Linux tee command and redirecting output to more than one command and file.

The Linux tee command can be used to redirect the standard output of one command to one or more files and or commands. So if I am ever in a situation in which I want to split the standard out put of a command and then do more that one thing with that output in a single line then the Linux tee command is my friend when it comes to this.

In this post I will be going over several examples of the Linux tee command combined with both pupping and redirection of standard out pout two many files at once in one command line.

1 - Linux tee basic example

In order to use The Linux tee command first I need some standard output. So for the sake of an example say I just want to create a file called disk.txt from the output of the Linux df command, but I also want to standard output of the df command to continue along to the console on top of that. For that I just need to pipe the output of the df command to the tee command, and then just give one file name to which I want the output of df saved.

$ df -h / | tee disk.txt

This will result in the standard output of df saved in the disk.txt file, and on top of that the output will continue on to the console as usual. So it results in a tee of sorts, there the standard output of df is going from df to the file disk.txt, and along to the output of the console on top of that.

2 - Append to a file rather that writing over it

By default the tee command will overwrite a file each time rather than appending data to a file each time it is called. So if for some reason I want to append data to a file rather that write over it each time there is an append option for the tee command itself, but there is also of course redirection appending of standard output also.

$ df -h / | tee -a disk_log.txt

However it might be best to just learn more about how redirection works in Linux. The nice thing about redirection is that it will work with all commands even if they do not support an option of appending to a file rather than overwriting. So then in some cases redirection might be the only way to write output to a file if there is not option for doing so in the command that I am using.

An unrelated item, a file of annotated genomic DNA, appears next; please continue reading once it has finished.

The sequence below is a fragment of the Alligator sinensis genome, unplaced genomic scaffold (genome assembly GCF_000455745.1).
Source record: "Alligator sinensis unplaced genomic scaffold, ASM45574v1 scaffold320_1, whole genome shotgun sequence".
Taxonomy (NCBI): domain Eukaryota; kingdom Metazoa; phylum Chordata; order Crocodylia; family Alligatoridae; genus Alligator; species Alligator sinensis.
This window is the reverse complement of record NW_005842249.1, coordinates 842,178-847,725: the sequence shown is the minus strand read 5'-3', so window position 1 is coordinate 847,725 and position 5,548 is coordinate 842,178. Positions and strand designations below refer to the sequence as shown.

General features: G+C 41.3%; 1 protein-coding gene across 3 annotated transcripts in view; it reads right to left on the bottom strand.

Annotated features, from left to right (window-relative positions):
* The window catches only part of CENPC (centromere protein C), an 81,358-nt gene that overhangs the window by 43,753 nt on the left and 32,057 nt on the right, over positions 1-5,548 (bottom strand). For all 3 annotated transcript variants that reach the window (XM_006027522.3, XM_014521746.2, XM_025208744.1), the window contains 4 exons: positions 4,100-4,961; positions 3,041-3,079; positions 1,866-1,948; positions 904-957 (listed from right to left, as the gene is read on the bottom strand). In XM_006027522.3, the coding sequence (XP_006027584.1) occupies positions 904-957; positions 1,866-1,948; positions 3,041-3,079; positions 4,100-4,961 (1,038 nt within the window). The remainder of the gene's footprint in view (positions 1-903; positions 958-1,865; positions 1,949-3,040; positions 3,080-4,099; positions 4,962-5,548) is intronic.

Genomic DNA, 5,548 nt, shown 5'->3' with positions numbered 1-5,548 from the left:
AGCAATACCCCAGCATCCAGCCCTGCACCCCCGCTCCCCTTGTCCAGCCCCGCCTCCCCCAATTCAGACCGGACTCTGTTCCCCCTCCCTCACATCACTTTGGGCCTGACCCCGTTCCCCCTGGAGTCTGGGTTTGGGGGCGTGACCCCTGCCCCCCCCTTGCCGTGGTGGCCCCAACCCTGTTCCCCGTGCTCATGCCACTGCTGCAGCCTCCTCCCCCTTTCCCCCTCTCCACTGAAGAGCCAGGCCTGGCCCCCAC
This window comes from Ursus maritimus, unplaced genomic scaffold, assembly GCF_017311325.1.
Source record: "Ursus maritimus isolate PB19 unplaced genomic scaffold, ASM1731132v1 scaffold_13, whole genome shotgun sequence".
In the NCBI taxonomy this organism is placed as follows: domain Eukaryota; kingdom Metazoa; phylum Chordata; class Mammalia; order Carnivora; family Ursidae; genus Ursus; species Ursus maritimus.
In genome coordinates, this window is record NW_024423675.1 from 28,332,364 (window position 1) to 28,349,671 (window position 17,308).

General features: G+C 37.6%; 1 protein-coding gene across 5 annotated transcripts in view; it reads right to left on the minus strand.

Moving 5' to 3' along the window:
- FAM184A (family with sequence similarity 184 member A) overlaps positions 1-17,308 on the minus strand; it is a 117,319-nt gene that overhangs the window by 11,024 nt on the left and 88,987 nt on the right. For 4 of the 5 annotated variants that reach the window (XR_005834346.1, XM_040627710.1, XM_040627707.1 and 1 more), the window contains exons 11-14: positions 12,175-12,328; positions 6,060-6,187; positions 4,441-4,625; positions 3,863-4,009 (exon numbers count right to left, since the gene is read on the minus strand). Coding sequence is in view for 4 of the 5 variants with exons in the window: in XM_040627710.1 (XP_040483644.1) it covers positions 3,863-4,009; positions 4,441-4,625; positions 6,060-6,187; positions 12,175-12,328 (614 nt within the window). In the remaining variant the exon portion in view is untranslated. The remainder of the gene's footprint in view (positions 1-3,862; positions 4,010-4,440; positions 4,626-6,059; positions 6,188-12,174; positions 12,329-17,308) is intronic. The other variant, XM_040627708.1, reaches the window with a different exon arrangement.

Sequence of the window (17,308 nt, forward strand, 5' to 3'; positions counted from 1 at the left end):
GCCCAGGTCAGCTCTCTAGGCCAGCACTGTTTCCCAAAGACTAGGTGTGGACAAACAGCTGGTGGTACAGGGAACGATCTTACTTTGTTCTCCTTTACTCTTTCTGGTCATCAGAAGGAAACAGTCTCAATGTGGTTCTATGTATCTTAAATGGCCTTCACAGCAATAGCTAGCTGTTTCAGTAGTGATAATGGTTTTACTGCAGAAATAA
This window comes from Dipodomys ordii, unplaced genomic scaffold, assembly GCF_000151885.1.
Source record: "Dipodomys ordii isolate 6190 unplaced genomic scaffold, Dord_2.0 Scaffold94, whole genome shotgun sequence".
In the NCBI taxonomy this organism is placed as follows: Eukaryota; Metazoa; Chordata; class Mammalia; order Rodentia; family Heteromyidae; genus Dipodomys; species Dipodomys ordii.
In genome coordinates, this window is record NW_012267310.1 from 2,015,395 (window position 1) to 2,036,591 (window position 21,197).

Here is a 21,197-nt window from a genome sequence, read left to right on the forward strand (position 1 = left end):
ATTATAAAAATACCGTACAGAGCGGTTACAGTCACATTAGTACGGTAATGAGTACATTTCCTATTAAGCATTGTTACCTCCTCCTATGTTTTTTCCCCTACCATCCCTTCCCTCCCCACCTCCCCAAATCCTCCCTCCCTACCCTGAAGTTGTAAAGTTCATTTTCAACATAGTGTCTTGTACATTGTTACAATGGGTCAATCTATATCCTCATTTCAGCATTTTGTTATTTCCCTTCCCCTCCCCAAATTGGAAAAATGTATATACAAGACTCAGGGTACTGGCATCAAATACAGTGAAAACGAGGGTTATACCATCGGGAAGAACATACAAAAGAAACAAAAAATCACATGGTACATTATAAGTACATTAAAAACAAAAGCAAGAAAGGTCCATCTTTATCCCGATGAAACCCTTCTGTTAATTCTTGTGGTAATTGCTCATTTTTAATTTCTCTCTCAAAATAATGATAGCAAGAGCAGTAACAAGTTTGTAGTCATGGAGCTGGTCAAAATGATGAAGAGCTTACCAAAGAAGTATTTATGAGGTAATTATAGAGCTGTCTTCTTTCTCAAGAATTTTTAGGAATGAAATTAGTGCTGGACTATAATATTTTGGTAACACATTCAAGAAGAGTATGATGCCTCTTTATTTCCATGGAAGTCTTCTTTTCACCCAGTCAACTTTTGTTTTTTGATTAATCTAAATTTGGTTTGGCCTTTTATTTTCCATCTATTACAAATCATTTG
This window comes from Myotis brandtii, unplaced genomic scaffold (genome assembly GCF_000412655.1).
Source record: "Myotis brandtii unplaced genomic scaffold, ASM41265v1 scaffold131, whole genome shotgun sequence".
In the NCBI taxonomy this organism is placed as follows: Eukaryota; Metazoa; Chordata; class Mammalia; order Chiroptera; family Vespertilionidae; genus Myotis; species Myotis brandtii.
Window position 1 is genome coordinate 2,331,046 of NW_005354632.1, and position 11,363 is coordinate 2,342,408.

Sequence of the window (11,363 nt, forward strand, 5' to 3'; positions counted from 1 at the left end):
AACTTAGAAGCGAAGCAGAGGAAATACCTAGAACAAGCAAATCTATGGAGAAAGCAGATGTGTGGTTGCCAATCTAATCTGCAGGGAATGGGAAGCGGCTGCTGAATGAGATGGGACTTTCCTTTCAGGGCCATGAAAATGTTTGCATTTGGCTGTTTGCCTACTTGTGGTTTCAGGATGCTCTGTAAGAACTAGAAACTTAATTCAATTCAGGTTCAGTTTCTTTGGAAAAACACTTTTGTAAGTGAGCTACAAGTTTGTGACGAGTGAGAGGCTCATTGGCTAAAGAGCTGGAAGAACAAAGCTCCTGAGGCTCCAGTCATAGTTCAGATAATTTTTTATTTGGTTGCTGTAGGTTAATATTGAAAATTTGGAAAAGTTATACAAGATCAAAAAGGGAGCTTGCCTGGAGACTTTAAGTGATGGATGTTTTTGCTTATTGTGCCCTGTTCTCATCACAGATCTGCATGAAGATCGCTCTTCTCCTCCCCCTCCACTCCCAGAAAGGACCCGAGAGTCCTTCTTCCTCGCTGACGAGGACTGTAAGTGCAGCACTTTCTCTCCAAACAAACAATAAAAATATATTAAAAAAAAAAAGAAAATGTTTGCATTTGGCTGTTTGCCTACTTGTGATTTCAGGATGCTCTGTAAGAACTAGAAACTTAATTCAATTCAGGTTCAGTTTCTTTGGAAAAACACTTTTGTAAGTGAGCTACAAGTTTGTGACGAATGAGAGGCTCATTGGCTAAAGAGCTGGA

$ df -h / | tee >(cat >> disk_log.txt) >(grep root >> disk_log_clean.txt)

2 - Two or more files with Linux tee

If I want to write two or more files then one way would be to go about just gong more than one file name to write to. So if I just one three files each with the same copy of the output I could just do something like this:

$ df -h / | tee disk1.txt disk2.txt disk3.txt

However if I want to run the output from df threw some commands first for each file that can be done, it just means I need to do a little redirection.

3 - Two or more files with redirection threw commands first

The Linux tee command can be used in combination with piping and redirection to create two or more files from the standard output of one command. In addition I can not just redirect to files but also run the results threw some additional commands like that of the grep command first which is a typical command that comes up a lot when processing the output of commands.

So say I want to take the output of the free command and use grep to take just the line on memory and write that to one file, and then take the same standard output and again use grep to write a file with just the output from the swap line to another file, and finally just write the full standard output to one last file. This can be done with a combination of piping, and redirection.

$ free -m | tee >(grep Mem > mem.txt) >(grep Swap > swap.txt) > free.txt

Contents of mem.txt:

Mem: 925 364 94 96 466 411

Contents of swap.txt:

Swap: 1023 7 1016

Contents of free.txt:

total used free shared buff/cache available
Mem: 925 364 94 96 466 411
Swap: 1023 7 1016

4 - Conclusion

To the Linux tee command is one of several commands that come to mind when it comes to learning a thing or two about piping, and redirection of standard output from a command into the started input of one or more additional commands. One post of mine that is worth checking out is one the Linux xargs command that has to do with using standard output from a command as arguments for a command rather than piping it to the standard input of a command.

Another related post that is worth checking out would be my post on linux redirection of standard output into that of a file. Also there is taking a moment to learn more about piping in general in Linux of course as there is a whole world of Linux commands that can be used together to get all kinds of things done.